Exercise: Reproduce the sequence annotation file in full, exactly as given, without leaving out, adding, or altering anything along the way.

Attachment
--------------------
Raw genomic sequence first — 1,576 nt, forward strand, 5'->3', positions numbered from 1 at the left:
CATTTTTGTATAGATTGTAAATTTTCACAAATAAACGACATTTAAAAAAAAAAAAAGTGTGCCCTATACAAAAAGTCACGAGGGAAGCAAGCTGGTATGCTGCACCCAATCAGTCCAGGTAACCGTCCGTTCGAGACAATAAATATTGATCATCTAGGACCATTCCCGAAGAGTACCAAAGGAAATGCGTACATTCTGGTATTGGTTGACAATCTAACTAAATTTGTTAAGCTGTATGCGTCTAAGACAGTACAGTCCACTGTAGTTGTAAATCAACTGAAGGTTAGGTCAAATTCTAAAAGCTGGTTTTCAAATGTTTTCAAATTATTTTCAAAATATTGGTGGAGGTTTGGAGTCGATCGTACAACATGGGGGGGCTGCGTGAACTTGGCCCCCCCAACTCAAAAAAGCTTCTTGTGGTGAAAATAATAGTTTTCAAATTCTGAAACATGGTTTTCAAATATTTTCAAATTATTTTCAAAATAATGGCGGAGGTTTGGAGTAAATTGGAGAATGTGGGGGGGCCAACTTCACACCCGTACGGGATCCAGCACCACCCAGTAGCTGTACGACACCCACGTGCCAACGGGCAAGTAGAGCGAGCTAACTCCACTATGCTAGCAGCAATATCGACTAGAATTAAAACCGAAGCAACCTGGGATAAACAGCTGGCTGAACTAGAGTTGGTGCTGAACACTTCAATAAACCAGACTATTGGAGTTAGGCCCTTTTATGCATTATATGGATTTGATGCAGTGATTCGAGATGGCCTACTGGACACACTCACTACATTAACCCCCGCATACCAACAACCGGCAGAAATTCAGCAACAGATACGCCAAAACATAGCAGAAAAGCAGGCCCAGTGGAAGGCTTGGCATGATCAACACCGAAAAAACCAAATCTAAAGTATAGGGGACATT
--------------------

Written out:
Raw genomic sequence first — 1,576 nt, forward strand, 5'->3', positions numbered from 1 at the left:
CATTTTTGTATAGATTGTAAATTTTCACAAATAAACGACATTTAAAAAAAAAAAAAGTGTGCCCTATACAAAAAGTCACGAGGGAAGCAAGCTGGTATGCTGCACCCAATCAGTCCAGGTAACCGTCCGTTCGAGACAATAAATATTGATCATCTAGGACCATTCCCGAAGAGTACCAAAGGAAATGCGTACATTCTGGTATTGGTTGACAATCTAACTAAATTTGTTAAGCTGTATGCGTCTAAGACAGTACAGTCCACTGTAGTTGTAAATCAACTGAAGGTTAGGTCAAATTCTAAAAGCTGGTTTTCAAATGTTTTCAAATTATTTTCAAAATATTGGTGGAGGTTTGGAGTCGATCGTACAACATGGGGGGGCTGCGTGAACTTGGCCCCCCCAACTCAAAAAAGCTTCTTGTGGTGAAAATAATAGTTTTCAAATTCTGAAACATGGTTTTCAAATATTTTCAAATTATTTTCAAAATAATGGCGGAGGTTTGGAGTAAATTGGAGAATGTGGGGGGGCCAACTTCACACCCGTACGGGATCCAGCACCACCCAGTAGCTGTACGACACCCACGTGCCAACGGGCAAGTAGAGCGAGCTAACTCCACTATGCTAGCAGCAATATCGACTAGAATTAAAACCGAAGCAACCTGGGATAAACAGCTGGCTGAACTAGAGTTGGTGCTGAACACTTCAATAAACCAGACTATTGGAGTTAGGCCCTTTTATGCATTATATGGATTTGATGCAGTGATTCGAGATGGCCTACTGGACACACTCACTACATTAACCCCCGCATACCAACAACCGGCAGAAATTCAGCAACAGATACGCCAAAACATAGCAGAAAAGCAGGCCCAGTGGAAGGCTTGGCATGATCAACACCGAAAAAACCAAATCTAAAGTATAGGGGACATT